Social Question

janbb's avatar

How would you define the term "cracker" as in Southern cracker?

Asked by janbb (62852points) 1 month ago

I used it to describe someone to an English friend who has a place in Florida and she asked me what it meant. I know what I mean but I’m curious as to what others would say.

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30 Answers

zenvelo's avatar

A “cracker” is an alternative way of describing a redneck.

smudges's avatar

My experience tells me that it’s a racial insult toward poor whites, most oftenly used in the south; the equivalent of the “n” word.

ragingloli's avatar

I believe is comes from “cracking a whip”, referring to the white slave owners and their henchmen, later applied to white people in general, as a reminder to black people who their oppressors used to be, and to an extent, still are.

janbb's avatar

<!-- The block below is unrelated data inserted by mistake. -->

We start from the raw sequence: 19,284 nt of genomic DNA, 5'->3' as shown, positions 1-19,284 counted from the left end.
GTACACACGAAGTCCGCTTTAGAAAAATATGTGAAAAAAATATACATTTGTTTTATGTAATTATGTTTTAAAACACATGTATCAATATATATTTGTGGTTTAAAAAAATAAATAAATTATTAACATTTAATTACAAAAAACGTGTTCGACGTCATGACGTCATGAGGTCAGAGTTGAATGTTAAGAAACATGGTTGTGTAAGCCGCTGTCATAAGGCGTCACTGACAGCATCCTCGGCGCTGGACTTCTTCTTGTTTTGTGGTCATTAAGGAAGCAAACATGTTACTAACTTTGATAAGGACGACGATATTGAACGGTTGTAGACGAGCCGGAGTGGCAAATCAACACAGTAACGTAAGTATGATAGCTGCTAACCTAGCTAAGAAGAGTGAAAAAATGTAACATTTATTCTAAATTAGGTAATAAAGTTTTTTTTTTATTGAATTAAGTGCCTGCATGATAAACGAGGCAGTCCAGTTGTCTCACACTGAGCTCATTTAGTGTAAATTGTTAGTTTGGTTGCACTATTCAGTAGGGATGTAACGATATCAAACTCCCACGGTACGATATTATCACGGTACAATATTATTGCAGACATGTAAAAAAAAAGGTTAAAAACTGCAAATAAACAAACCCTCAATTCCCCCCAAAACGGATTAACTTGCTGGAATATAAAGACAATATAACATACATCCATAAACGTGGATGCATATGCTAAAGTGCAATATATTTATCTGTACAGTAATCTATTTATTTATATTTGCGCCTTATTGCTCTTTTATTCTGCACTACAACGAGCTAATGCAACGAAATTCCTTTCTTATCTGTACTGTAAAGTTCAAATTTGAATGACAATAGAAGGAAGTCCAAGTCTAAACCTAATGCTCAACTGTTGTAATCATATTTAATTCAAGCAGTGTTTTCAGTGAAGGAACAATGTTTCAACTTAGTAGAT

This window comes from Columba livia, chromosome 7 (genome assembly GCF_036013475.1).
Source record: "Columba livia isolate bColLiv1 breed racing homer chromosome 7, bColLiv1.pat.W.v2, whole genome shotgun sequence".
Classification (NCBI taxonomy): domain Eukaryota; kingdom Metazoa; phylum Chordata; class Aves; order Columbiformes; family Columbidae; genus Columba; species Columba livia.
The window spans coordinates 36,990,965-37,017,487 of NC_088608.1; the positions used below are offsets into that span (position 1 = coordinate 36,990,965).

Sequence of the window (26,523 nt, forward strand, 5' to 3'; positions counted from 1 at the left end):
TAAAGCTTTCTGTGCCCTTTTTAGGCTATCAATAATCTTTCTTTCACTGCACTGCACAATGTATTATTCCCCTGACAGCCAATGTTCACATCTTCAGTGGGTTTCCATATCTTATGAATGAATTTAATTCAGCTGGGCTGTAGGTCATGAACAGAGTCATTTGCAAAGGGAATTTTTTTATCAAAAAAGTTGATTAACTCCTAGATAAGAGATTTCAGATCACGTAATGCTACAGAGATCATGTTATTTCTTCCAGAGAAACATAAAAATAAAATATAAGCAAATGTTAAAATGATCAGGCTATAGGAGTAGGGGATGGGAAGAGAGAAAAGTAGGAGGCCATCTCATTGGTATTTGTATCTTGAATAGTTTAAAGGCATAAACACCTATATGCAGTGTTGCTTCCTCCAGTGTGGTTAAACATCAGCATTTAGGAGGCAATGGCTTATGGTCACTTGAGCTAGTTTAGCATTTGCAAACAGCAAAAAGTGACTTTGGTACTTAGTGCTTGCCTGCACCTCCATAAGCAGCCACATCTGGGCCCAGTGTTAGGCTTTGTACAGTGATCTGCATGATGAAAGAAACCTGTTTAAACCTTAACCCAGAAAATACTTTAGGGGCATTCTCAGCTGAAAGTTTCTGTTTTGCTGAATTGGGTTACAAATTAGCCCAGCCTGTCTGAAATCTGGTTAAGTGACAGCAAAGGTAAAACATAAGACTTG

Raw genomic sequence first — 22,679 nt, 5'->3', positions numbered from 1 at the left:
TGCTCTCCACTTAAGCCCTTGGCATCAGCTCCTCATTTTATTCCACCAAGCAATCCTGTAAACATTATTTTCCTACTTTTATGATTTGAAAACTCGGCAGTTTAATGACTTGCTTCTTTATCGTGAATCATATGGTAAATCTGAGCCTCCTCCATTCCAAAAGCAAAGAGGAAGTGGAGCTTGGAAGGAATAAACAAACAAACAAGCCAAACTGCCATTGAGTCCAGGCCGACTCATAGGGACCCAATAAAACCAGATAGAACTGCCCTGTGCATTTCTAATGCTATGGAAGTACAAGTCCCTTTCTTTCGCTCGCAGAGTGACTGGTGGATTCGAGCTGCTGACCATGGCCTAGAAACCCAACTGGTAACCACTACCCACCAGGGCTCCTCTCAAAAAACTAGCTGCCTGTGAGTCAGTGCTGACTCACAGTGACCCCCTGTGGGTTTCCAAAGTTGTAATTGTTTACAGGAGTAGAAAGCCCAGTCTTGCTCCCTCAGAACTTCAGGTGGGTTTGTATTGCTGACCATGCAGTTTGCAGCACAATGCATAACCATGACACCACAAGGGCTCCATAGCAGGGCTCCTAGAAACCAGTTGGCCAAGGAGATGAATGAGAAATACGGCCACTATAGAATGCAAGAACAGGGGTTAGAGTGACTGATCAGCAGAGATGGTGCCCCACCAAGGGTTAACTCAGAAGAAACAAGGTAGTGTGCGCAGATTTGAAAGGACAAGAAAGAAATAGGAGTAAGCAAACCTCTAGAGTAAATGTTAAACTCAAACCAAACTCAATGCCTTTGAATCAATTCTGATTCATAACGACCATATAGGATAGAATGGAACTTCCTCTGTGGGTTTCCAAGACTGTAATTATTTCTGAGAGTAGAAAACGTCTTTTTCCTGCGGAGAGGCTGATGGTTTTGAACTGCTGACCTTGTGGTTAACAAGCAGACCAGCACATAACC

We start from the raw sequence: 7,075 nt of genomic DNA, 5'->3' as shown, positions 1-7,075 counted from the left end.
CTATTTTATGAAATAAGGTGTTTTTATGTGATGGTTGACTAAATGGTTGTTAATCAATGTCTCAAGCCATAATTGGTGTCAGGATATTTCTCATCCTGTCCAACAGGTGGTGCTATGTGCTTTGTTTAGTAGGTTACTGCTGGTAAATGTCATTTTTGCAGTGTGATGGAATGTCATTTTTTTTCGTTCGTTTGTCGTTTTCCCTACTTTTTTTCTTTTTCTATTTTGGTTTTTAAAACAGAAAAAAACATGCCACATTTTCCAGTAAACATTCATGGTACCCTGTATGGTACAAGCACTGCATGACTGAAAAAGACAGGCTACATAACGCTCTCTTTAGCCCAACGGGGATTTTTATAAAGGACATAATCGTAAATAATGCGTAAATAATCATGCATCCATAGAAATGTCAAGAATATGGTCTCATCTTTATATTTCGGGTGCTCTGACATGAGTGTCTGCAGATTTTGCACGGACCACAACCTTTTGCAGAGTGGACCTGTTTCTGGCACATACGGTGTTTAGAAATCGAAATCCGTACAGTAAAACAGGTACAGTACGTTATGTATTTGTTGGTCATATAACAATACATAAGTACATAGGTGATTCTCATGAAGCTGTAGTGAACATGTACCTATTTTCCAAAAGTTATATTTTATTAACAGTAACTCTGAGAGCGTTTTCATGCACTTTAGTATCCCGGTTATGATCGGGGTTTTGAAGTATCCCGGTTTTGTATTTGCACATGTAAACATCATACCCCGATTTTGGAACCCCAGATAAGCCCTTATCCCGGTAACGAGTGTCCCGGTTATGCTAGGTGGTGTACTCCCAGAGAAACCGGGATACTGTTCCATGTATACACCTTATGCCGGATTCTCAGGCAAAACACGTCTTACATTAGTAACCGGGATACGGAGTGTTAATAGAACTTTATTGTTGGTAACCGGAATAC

@smudges Although usually derogatory, I don’t see it as analogous to the n-word in effect. Hre’s some of an interesting article about that issue: After all, some Southerners self-describe using the term.

https://aninjusticemag.com/why-white-peoples-use-of-the-word-cracker-is-so-dangerous-b7e5564b094e

smudges's avatar

I lived in the south for 20-some years and my experience was that it was the equivalent of the n-word. White trailer trash was another insult, and was similar in meaning. I disagree with the “reverse racism” claimed by the author, who’s admittedly from the northwest and has expressed ignorance regarding the term. That’s her opinion.

Cracker, I believe, can also be used to describe poor(?) whites in Florida and Georgia without the negative connotation, which may be why some whites use it to describe themselves.

SnipSnip's avatar

It means a native Floridian. It comes from ‘cracking’ the whip. Yes, there are cowboys in Florida. It has nothing to do with race here.

jca2's avatar

I’ve always understood it to mean poor whites.

The origin that I heard is what @ragingloli specified – from cracking the whip.